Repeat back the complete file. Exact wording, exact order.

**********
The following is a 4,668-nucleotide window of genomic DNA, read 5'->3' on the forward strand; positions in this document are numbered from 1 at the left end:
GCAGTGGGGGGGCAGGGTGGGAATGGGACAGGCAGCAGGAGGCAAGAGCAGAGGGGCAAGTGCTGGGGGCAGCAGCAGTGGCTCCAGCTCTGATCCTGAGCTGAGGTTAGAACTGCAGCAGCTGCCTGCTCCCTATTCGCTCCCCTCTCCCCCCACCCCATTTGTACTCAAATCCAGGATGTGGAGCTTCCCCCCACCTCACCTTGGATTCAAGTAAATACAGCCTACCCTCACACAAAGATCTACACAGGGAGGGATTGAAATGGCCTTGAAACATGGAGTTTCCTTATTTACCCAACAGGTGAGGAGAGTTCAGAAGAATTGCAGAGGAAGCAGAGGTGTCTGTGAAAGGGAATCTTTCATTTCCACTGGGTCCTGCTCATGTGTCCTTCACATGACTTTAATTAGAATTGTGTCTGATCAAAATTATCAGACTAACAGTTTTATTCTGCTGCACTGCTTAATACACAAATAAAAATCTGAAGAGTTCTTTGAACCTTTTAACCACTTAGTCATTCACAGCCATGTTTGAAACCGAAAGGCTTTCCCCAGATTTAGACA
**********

The following is a 4,668-nucleotide window of genomic DNA, read 5'->3' on the forward strand; positions in this document are numbered from 1 at the left end:
GCAGTGGGGGGGCAGGGTGGGAATGGGACAGGCAGCAGGAGGCAAGAGCAGAGGGGCAAGTGCTGGGGGCAGCAGCAGTGGCTCCAGCTCTGATCCTGAGCTGAGGTTAGAACTGCAGCAGCTGCCTGCTCCCTATTCGCTCCCCTCTCCCCCCACCCCATTTGTACTCAAATCCAGGATGTGGAGCTTCCCCCCACCTCACCTTGGATTCAAGTAAATACAGCCTACCCTCACACAAAGATCTACACAGGGAGGGATTGAAATGGCCTTGAAACATGGAGTTTCCTTATTTACCCAACAGGTGAGGAGAGTTCAGAAGAATTGCAGAGGAAGCAGAGGTGTCTGTGAAAGGGAATCTTTCATTTCCACTGGGTCCTGCTCATGTGTCCTTCACATGACTTTAATTAGAATTGTGTCTGATCAAAATTATCAGACTAACAGTTTTATTCTGCTGCACTGCTTAATACACAAATAAAAATCTGAAGAGTTCTTTGAACCTTTTAACCACTTAGTCATTCACAGCCATGTTTGAAACCGAAAGGCTTTCCCCAGATTTAGACA